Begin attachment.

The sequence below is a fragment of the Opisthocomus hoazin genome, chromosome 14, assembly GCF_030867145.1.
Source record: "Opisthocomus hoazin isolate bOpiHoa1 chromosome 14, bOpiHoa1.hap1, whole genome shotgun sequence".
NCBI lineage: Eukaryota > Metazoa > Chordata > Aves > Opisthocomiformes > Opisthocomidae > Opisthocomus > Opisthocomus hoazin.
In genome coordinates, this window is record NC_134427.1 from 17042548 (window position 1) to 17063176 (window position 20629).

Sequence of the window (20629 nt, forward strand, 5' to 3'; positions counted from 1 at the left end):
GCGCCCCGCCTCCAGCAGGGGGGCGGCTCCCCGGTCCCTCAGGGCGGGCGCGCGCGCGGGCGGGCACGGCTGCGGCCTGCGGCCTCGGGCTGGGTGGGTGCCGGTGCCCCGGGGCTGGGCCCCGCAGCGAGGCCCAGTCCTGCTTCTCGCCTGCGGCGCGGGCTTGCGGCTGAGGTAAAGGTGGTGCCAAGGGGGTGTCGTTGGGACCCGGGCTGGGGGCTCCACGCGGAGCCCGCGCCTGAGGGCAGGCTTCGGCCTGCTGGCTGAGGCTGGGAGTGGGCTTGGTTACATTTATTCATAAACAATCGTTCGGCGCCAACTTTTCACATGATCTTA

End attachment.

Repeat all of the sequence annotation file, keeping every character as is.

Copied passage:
The sequence below is a fragment of the Opisthocomus hoazin genome, chromosome 14, assembly GCF_030867145.1.
Source record: "Opisthocomus hoazin isolate bOpiHoa1 chromosome 14, bOpiHoa1.hap1, whole genome shotgun sequence".
NCBI lineage: Eukaryota > Metazoa > Chordata > Aves > Opisthocomiformes > Opisthocomidae > Opisthocomus > Opisthocomus hoazin.
In genome coordinates, this window is record NC_134427.1 from 17042548 (window position 1) to 17063176 (window position 20629).

Sequence of the window (20629 nt, forward strand, 5' to 3'; positions counted from 1 at the left end):
GCGCCCCGCCTCCAGCAGGGGGGCGGCTCCCCGGTCCCTCAGGGCGGGCGCGCGCGCGGGCGGGCACGGCTGCGGCCTGCGGCCTCGGGCTGGGTGGGTGCCGGTGCCCCGGGGCTGGGCCCCGCAGCGAGGCCCAGTCCTGCTTCTCGCCTGCGGCGCGGGCTTGCGGCTGAGGTAAAGGTGGTGCCAAGGGGGTGTCGTTGGGACCCGGGCTGGGGGCTCCACGCGGAGCCCGCGCCTGAGGGCAGGCTTCGGCCTGCTGGCTGAGGCTGGGAGTGGGCTTGGTTACATTTATTCATAAACAATCGTTCGGCGCCAACTTTTCACATGATCTTA